"We do believe in the Punishment Index," Goldberg explains. "There should be monitoring…especially those who lose weight dramatically before a fight.  Most of the time it’s fighters who dehydrate and lose the fluid around the brain[who suffer serious damage]. The world needs to tighten up on regulations. I’d rather be proactive than reactive. The fact of the matter is that boxing is a brutal sport, it’s a tough sport and people know that when they get involved."

Goldberg believes that so much of the danger inherent in boxing can be reduced, but never entirely eliminated, by having attentive, humane cornermen and excellent referees.

"The bottom line is we need sensible people in the corners who have their fighter’s best interest—medical best interest—at heart."

Over the years, Goldberg has worked in the sport in numerous capacities and on one occasion as a referee he stopped a fight when one boxer was receiving too much punishment. "After six or seven rounds of one-sided traffic I went to the corner and said this fight is over. They looked at me and said what are you talking about? You’ve lost every round badly without really being hurt…his face was a total mess…That corner was very cross at the time but the next day they thanked me for stopping the fight." 

For Goldberg, being proactive rather than reactive in the area of fighter safety is an absolute must, even when it comes down to how he advises the referees in WBF contests. 

"You stop the fight too soon rather than too late," Goldberg instructs them. "If you stop a fight too soon and the public wants to hang you I’ll handle it…If you stop it too early I will back you, if you stop it too late I won't back you."

The WBF works as hard as possible to insure that the utmost in medical attention is paid to the fighters despite the inherent risk in such a bruising contact sport.

"My first question is, are the fighters licensed…do they have insurance in case anything happens? Do you have an ambulance at the event, without an ambulance we don’t go ahead. Have you consulted the nearest neurosurgical hospital to let them know?
What I do is I personally phone the hospital to double-check. Are you aware there is a boxing event happening. In the event of something happening are you ready…We try to be as cautious as we can."

Boxing will always have fights that end tragically and bouts that leave the combatants permanently damaged but Goldberg's goal is to reduce the chances of such things to a minimum.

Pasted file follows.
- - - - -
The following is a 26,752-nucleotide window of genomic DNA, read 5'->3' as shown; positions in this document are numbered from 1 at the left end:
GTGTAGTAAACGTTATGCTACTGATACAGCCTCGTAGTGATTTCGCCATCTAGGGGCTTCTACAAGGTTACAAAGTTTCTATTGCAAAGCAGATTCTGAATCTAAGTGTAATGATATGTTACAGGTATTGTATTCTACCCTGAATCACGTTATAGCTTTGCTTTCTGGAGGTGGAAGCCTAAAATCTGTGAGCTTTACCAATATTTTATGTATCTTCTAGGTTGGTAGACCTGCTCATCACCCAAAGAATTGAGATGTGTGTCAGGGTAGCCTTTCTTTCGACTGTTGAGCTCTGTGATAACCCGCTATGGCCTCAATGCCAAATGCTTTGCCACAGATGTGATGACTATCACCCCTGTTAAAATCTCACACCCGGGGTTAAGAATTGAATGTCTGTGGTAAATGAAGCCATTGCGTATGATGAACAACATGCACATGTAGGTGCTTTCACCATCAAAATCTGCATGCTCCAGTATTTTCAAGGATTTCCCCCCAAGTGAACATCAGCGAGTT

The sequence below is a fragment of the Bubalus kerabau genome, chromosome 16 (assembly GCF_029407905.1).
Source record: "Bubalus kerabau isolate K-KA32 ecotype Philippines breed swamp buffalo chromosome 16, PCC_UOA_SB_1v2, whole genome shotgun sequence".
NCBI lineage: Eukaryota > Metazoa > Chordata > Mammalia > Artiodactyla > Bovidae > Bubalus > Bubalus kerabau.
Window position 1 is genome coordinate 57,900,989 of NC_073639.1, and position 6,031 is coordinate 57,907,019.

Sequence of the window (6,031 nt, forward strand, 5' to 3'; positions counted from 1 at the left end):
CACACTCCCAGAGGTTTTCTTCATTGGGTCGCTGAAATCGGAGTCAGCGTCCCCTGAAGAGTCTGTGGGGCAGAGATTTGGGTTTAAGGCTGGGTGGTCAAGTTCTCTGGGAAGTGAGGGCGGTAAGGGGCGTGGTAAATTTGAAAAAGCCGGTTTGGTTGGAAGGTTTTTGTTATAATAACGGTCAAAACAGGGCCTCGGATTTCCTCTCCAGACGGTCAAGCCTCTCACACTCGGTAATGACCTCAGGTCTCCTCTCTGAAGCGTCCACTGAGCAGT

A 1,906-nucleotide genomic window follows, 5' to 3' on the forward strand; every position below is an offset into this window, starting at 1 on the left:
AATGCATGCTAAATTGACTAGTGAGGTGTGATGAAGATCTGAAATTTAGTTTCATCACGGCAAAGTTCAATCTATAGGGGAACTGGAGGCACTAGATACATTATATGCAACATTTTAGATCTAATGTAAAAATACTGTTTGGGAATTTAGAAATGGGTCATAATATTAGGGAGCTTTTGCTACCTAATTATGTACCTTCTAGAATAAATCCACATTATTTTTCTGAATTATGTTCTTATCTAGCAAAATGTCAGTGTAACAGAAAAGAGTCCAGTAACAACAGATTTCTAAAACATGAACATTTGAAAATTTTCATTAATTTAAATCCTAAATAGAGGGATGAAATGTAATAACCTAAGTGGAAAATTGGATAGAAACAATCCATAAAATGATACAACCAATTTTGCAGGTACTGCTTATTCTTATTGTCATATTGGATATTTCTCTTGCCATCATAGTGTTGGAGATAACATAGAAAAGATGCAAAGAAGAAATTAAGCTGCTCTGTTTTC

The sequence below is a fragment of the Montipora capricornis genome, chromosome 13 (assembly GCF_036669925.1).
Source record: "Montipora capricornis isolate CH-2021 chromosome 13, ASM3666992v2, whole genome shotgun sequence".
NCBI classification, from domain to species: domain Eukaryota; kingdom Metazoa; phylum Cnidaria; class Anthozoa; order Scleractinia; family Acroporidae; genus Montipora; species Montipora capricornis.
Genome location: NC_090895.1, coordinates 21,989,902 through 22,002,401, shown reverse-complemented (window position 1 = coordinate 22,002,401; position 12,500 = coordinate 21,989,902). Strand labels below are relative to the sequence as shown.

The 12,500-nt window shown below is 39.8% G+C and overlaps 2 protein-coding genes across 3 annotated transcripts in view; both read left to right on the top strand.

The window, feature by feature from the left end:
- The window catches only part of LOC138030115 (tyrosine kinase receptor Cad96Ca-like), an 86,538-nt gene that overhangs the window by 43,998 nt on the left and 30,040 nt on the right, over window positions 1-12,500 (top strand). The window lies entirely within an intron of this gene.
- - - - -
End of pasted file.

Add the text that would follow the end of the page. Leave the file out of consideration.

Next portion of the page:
"It’s no different from rock climbing," Goldberg describes. "You’ve got these crazy guys who climb these straight mountains. Well, they’ve got equipment now which is incredibly expensive and incredibly safe but there are fatalities on the mountain. So boxing is the same. It’s a dangerous sport, we know that. But let’s put the equipment into place and make it as safe as we can knowing that occasionally something is not going to go 100 percent correctly."

As to its president, the WBF's Howard Goldberg comes to boxing after working as a primary school principal and in his youth he was a talented chess player. The connection between the strategy applied in chess as compared to the sweet science is certainly not one that is lost on him.

"It’s a very strategic sport, boxing. You need to counter styles… it’s not just about punching it’s about thinking…If he leads with a jab how am I going to counter it. Absolutely, there’s a connection." Goldberg is also aware of the affinity both Klitschko brothers have for the game of chess and joked about his prospects against the Ukrainian heavies and challenging either of them to a game. 

"If I beat you at chess," Goldberg postulated jokingly, "will you fight for our title? They’re quite good players but in my youth I was a good player."

Based in South Africa, the WBF is front and center for a lot of exceptional boxing talent. Currently, in the cruiserweight division alone there are 3 South African boxers in the top dozen fighters in the world. And fighters like flyweight Moruti Mthalane and featherweight Simpiwe Vetyeka are South Africans who made significant gains in 2013.

"South Africa has great fighters," Goldberg said. "The sad thing about South Africa is that we’ve got terrible administrators…If we can get our administration right in South Africa it will be great but that’s easier said than done."

South Africa is certainly not alone in laying claim to its share of terrible administrators but as to the administration of professional prizefighting, the World Boxing Federation is changing what people think about sanctioning bodies.